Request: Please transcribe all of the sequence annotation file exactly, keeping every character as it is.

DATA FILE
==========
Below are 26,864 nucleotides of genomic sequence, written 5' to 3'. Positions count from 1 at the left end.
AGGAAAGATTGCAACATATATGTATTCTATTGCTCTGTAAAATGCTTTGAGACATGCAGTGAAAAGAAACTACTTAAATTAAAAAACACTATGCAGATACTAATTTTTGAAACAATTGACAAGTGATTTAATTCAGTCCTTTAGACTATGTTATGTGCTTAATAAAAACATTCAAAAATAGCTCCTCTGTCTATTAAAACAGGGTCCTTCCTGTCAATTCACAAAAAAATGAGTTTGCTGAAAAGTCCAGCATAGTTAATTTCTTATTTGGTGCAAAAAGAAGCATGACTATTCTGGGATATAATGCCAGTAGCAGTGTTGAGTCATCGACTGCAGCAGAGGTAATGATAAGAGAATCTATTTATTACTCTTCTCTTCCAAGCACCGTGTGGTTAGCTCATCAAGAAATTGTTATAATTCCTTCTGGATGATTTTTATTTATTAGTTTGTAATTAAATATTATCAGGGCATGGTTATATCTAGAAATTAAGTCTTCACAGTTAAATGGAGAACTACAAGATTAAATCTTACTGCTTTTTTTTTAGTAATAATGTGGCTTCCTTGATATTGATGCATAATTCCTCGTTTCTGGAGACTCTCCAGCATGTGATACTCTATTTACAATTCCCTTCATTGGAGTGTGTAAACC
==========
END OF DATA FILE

Below are 26,864 nucleotides of genomic sequence, written 5' to 3'. Positions count from 1 at the left end.
AGGAAAGATTGCAACATATATGTATTCTATTGCTCTGTAAAATGCTTTGAGACATGCAGTGAAAAGAAACTACTTAAATTAAAAAACACTATGCAGATACTAATTTTTGAAACAATTGACAAGTGATTTAATTCAGTCCTTTAGACTATGTTATGTGCTTAATAAAAACATTCAAAAATAGCTCCTCTGTCTATTAAAACAGGGTCCTTCCTGTCAATTCACAAAAAAATGAGTTTGCTGAAAAGTCCAGCATAGTTAATTTCTTATTTGGTGCAAAAAGAAGCATGACTATTCTGGGATATAATGCCAGTAGCAGTGTTGAGTCATCGACTGCAGCAGAGGTAATGATAAGAGAATCTATTTATTACTCTTCTCTTCCAAGCACCGTGTGGTTAGCTCATCAAGAAATTGTTATAATTCCTTCTGGATGATTTTTATTTATTAGTTTGTAATTAAATATTATCAGGGCATGGTTATATCTAGAAATTAAGTCTTCACAGTTAAATGGAGAACTACAAGATTAAATCTTACTGCTTTTTTTTTAGTAATAATGTGGCTTCCTTGATATTGATGCATAATTCCTCGTTTCTGGAGACTCTCCAGCATGTGATACTCTATTTACAATTCCCTTCATTGGAGTGTGTAAACC